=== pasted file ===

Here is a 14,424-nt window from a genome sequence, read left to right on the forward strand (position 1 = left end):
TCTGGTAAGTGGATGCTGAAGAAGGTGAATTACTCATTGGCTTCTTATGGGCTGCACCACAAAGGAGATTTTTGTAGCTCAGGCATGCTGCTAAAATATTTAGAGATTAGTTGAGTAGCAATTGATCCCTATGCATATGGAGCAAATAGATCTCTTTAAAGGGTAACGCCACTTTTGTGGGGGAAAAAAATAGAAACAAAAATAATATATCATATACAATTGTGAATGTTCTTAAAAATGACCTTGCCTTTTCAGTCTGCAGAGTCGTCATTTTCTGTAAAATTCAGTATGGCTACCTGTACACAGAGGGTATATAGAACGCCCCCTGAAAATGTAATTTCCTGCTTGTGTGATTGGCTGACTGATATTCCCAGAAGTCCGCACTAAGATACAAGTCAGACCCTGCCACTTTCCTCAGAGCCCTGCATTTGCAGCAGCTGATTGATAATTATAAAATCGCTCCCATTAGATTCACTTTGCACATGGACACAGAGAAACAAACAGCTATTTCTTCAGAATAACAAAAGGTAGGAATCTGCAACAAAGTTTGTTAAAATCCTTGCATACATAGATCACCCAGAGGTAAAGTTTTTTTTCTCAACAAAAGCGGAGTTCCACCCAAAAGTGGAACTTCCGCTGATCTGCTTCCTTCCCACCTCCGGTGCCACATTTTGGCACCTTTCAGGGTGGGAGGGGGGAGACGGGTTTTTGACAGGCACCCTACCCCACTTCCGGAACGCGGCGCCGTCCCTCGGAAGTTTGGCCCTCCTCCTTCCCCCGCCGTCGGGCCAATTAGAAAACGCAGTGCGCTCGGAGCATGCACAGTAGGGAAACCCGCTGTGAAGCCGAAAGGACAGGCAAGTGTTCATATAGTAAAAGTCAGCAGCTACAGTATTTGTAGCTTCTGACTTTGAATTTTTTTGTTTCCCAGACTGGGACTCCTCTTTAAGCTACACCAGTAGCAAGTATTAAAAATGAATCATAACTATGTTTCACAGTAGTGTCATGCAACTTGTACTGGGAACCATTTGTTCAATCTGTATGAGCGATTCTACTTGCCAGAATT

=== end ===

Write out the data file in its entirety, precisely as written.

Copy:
Here is a 14,424-nt window from a genome sequence, read left to right on the forward strand (position 1 = left end):
TCTGGTAAGTGGATGCTGAAGAAGGTGAATTACTCATTGGCTTCTTATGGGCTGCACCACAAAGGAGATTTTTGTAGCTCAGGCATGCTGCTAAAATATTTAGAGATTAGTTGAGTAGCAATTGATCCCTATGCATATGGAGCAAATAGATCTCTTTAAAGGGTAACGCCACTTTTGTGGGGGAAAAAAATAGAAACAAAAATAATATATCATATACAATTGTGAATGTTCTTAAAAATGACCTTGCCTTTTCAGTCTGCAGAGTCGTCATTTTCTGTAAAATTCAGTATGGCTACCTGTACACAGAGGGTATATAGAACGCCCCCTGAAAATGTAATTTCCTGCTTGTGTGATTGGCTGACTGATATTCCCAGAAGTCCGCACTAAGATACAAGTCAGACCCTGCCACTTTCCTCAGAGCCCTGCATTTGCAGCAGCTGATTGATAATTATAAAATCGCTCCCATTAGATTCACTTTGCACATGGACACAGAGAAACAAACAGCTATTTCTTCAGAATAACAAAAGGTAGGAATCTGCAACAAAGTTTGTTAAAATCCTTGCATACATAGATCACCCAGAGGTAAAGTTTTTTTTCTCAACAAAAGCGGAGTTCCACCCAAAAGTGGAACTTCCGCTGATCTGCTTCCTTCCCACCTCCGGTGCCACATTTTGGCACCTTTCAGGGTGGGAGGGGGGAGACGGGTTTTTGACAGGCACCCTACCCCACTTCCGGAACGCGGCGCCGTCCCTCGGAAGTTTGGCCCTCCTCCTTCCCCCGCCGTCGGGCCAATTAGAAAACGCAGTGCGCTCGGAGCATGCACAGTAGGGAAACCCGCTGTGAAGCCGAAAGGACAGGCAAGTGTTCATATAGTAAAAGTCAGCAGCTACAGTATTTGTAGCTTCTGACTTTGAATTTTTTTGTTTCCCAGACTGGGACTCCTCTTTAAGCTACACCAGTAGCAAGTATTAAAAATGAATCATAACTATGTTTCACAGTAGTGTCATGCAACTTGTACTGGGAACCATTTGTTCAATCTGTATGAGCGATTCTACTTGCCAGAATT